The Evolution Of Stunts - Part Three

The evolution of stunts series aims to go through the history of stunt performance in cinema. It’s been quite the journey so far, and if you are just joining us you can re-cap the journey so far with Part One and Part Two.

We last left off in 1950’s Hollywood…

1950 - 1960

After World War II, the film industry, and in particular Hollywood were dealt some huge blows. First of all the rise of television meant that the public could experience the joys of the moving images from the comfort of their home. A court ruling in America also meant that the major studios had to dismantle their monopolies, forcing them to sell off their theatre chains. In turn, they had to change their business model and slow down their production output to concentrate on films which would be a box office success in a more competitive market. This led to a rise in independent films.

The 1950’s started by drawing from the past and in particular the resurgence of Swashbucklers. In film, the most influential of these was Ivanhoe in 1952. In television, the bow-wielding charge was led by The Adventures of Robin Hood which ran between 1955 and 1959.

In order to combat the growing adversary of television, movie studios decided to make cinema going more of an experience. They tried a host of gimmicks including 3-D and smell-o-vision and experimented with different formats of displaying their movies such as Cinerama, cinemascope and vistaVision.

They also focused on lavish, epic, and expensive blockbusters. Creating the sword and sandal epics we know and love today. These movies were experiences which could only be fully appreciated on the big screen, with huge run times that often exceeded three hours. These films cost an incredible amount to make, utilising massive sets, and thousands of extras. Two of the most famous epics from this time were The Ten Commandments in 1956 and Ben-Hur in 1959.

The Ten Commandments saw legendary Hollywood Director Cecil B. DeMille remaking his own film, with Charlton Heston in the lead. Heston wasn’t put in much danger during the shooting of this film, as technology had started to improve, and the filmmakers were able to utilise special effects, which can be seen in particular with the parting of the sea sequence.

Charlton Heston rounded off the year with Ben-Hur, which if anything proved that stunt work was still required, and was still incredibly risky. Here, Charlton Heston did all of his own stunts except the most dangerous which came in the films climactic chariot race. Legendary stunt co-ordinator Yakima Canutt was bought onboard to put the sequence together and created one of the most thrilling, and most talked about action sequences in movie history.

Canutt was given over a year to prepare for the scene, and utilised 78 horses, with a full production team to train the animals, build the chariots and train the actors. Charlton Heston had chariot lessons for three hours a day once he arrived on-location in Rome, and as an experienced horseman picked it up quickly. Canutt filmed the whole scene as a wide shot with his stunt team and presented it to director William Wyler so he had an idea what the sequence would look like and where to place the close-ups of the main cast.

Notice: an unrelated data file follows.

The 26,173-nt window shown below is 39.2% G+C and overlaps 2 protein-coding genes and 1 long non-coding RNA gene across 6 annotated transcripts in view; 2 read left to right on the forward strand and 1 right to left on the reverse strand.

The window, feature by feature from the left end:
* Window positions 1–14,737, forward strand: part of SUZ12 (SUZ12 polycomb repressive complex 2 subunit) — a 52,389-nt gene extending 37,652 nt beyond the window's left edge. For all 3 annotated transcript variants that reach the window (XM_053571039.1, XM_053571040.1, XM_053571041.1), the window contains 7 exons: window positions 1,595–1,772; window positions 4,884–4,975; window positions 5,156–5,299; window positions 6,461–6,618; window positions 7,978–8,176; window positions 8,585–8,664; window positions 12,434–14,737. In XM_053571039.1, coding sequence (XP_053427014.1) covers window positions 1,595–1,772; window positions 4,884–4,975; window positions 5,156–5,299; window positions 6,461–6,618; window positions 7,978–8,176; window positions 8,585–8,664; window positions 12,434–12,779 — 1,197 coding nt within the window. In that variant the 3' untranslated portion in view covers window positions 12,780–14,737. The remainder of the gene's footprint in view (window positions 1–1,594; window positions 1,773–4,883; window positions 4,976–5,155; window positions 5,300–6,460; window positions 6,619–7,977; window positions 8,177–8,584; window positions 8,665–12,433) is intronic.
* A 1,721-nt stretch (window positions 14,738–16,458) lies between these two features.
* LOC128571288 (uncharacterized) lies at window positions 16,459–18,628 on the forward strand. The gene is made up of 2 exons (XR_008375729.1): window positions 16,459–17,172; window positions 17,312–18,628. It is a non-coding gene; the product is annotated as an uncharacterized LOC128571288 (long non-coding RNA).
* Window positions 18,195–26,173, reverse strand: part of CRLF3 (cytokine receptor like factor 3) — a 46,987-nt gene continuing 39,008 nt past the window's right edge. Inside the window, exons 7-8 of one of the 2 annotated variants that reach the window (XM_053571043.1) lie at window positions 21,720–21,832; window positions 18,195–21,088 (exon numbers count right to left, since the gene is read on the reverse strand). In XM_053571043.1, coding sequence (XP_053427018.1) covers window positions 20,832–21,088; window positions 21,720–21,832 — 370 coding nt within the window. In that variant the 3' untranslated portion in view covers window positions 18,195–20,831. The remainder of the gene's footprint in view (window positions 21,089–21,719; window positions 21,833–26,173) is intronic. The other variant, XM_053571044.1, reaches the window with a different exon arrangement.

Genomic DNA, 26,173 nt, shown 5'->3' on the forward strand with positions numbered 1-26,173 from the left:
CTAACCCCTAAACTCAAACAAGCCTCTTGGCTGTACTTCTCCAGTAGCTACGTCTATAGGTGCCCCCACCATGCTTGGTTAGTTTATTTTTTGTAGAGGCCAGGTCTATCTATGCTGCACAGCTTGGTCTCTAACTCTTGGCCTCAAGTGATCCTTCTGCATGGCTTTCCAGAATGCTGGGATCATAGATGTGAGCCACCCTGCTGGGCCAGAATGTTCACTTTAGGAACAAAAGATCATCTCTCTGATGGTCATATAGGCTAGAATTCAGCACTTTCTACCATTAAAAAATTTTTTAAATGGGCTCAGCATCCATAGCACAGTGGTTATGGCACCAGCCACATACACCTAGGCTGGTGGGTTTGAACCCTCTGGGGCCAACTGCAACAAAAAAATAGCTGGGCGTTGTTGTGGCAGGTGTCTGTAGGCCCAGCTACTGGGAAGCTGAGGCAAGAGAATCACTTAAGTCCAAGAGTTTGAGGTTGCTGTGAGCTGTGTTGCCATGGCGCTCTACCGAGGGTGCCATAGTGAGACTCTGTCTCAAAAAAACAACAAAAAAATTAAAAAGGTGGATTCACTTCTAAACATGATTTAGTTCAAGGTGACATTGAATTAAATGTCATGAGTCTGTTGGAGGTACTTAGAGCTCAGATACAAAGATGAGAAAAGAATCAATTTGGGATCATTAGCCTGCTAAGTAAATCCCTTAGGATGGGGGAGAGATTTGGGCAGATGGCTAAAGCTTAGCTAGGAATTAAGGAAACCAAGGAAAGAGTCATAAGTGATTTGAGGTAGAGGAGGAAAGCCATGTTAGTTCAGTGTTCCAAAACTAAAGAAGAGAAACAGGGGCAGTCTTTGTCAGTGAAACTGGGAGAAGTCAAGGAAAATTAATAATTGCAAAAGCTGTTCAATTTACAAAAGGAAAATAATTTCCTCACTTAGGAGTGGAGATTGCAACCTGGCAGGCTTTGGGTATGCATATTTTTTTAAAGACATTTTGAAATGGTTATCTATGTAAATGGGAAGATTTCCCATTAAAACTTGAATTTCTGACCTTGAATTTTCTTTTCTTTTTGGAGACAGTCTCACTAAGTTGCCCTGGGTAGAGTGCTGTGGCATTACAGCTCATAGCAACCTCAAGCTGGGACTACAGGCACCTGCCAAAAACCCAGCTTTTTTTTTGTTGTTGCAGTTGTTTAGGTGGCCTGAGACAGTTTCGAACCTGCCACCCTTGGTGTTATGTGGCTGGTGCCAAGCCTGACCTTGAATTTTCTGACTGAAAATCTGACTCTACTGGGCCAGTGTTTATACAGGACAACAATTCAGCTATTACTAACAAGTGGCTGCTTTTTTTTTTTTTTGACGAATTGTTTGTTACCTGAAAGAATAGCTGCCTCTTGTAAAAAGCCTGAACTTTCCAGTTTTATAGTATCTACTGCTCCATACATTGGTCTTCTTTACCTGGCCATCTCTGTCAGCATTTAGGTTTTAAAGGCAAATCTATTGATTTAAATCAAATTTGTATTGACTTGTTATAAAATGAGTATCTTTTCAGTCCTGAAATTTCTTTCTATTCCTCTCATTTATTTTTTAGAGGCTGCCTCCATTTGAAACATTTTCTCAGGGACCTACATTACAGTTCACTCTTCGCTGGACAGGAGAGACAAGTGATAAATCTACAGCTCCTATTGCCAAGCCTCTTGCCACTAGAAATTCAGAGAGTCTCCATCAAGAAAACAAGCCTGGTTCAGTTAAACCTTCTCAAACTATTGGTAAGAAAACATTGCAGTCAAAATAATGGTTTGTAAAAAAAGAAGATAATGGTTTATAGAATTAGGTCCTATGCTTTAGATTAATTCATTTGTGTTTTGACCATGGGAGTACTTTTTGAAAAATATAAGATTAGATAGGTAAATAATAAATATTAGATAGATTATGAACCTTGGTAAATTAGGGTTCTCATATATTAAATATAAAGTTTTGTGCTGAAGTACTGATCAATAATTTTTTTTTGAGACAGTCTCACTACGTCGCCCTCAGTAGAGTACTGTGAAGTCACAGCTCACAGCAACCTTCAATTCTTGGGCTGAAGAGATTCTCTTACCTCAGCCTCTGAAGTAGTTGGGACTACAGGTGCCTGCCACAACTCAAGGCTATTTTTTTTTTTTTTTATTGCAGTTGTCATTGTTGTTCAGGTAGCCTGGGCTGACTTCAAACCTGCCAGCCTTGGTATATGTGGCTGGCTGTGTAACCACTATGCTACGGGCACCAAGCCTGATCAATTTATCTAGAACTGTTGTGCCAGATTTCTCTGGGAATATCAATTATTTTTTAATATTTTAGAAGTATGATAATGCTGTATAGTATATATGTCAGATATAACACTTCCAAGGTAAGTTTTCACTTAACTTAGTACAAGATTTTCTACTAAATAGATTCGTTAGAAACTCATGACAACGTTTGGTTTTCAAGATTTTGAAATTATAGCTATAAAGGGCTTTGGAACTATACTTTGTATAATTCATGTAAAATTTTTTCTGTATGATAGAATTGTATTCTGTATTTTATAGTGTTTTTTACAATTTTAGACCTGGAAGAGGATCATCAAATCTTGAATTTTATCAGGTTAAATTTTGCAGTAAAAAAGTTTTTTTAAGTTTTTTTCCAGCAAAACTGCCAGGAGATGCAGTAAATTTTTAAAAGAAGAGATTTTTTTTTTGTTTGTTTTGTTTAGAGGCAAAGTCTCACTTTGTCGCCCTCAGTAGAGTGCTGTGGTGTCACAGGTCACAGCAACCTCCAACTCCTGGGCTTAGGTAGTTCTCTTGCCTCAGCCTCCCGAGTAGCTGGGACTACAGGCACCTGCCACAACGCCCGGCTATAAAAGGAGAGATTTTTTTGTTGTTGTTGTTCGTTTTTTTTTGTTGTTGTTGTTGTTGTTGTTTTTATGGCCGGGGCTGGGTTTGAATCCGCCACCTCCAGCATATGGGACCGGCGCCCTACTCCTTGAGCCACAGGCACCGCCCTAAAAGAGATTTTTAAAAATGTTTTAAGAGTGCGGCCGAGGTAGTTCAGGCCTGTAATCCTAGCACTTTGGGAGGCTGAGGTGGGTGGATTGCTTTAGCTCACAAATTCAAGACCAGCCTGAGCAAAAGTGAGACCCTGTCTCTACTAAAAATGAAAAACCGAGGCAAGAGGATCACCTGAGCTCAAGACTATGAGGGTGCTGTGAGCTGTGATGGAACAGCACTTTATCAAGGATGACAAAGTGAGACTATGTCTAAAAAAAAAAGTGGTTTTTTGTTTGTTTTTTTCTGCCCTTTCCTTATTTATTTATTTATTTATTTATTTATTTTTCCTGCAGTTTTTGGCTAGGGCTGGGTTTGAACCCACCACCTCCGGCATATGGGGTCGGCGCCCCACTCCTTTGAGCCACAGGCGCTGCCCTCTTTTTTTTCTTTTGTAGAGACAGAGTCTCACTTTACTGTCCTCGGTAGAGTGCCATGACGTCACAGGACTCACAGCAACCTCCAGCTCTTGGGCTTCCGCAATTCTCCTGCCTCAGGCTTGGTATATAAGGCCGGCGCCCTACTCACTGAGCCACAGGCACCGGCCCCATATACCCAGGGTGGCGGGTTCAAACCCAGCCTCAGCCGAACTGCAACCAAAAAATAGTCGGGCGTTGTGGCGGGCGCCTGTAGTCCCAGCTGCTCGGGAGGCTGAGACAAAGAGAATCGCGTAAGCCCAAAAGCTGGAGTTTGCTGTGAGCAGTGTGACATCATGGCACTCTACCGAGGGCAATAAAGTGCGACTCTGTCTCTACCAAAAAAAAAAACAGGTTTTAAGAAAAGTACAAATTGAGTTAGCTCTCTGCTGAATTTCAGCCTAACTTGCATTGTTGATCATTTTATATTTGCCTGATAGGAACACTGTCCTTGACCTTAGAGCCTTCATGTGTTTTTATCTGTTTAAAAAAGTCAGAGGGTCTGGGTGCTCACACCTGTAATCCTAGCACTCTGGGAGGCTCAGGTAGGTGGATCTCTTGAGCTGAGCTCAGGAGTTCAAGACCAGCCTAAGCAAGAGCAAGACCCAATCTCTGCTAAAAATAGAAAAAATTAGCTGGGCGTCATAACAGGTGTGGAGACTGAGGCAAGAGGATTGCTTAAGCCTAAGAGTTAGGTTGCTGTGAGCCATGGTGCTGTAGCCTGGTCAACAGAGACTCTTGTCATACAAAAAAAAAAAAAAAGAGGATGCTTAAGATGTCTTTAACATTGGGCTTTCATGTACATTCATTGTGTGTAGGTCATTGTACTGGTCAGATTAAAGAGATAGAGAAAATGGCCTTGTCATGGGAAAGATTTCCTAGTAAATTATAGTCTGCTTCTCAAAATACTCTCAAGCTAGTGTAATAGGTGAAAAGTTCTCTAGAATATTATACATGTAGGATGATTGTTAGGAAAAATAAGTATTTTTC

The scene was considered so dangerous that an infirmary was built next to the set, to care for anyone who got interested, although there was the only serious incident which involved Yakima Canutt’s own son Joe Canutt, who was doubling for Heston.

Yakima had planned for Ben-Hur’s chariot to jump over the wreckage of another chariot. They had trained the horses to leap the wreckage and had planted a pole in the ground which would force the chariot to jump after them. Unfortunately, Joe Canutt was thrown into the air and took a nasty blow to the chin. It was the closest the production came to a fatal accident, and parts of the shot were used in the final edit.

There have been countless myths and rumours that have sprouted up over time about the production of Ben-Hur and in particular the chariot race. These include numerous injuries and even the death of a stunt performer. These are just myths though, and whilst it may still be considered one of the most dangerous scenes to ever be filmed, there were no serious injuries to either the human performers or the animal performers. These myths can be attributed to the previous Ben-Hur movie, made in 1925, which saw the death of one stunt man and five horses. This just goes to show how far stunt performance had evolved over those 24 years.

If certain stunts had been made safer during the ’50s, it wasn’t all good news. Thunder Road was released in 1958, and stunt coordinator Cary Loftin and his stunt team kicked off the era of the car chase.

This introduced audiences to modern action movies, and as the demand for these movies increased so did the accident rate. In a movement started decades before with the stunt group called “The Cousins”, stunt performers decided to make their industry a real profession and banded together to develop performer ran registers, proper training, and action led booking agencies. The Stuntmen’s Association of Motion Pictures was formed in  America in 1961 and set the precedent for all stunt performers in the film and television industry.

The ’50s was a turning point for Stunt Performers, and the effects of the developments both on screen and off are still being felt today. If Hollywood started the decade looking towards the past, they ended it with their gaze firmly fixed on the future.


We’ll be back with Part 4 of The Evolution of Stunts where we will be looking at the growth in technology available to stunt performers!


If you’ve been inspired to start a career in the world of stunts, you can find our full range of courses HERE.

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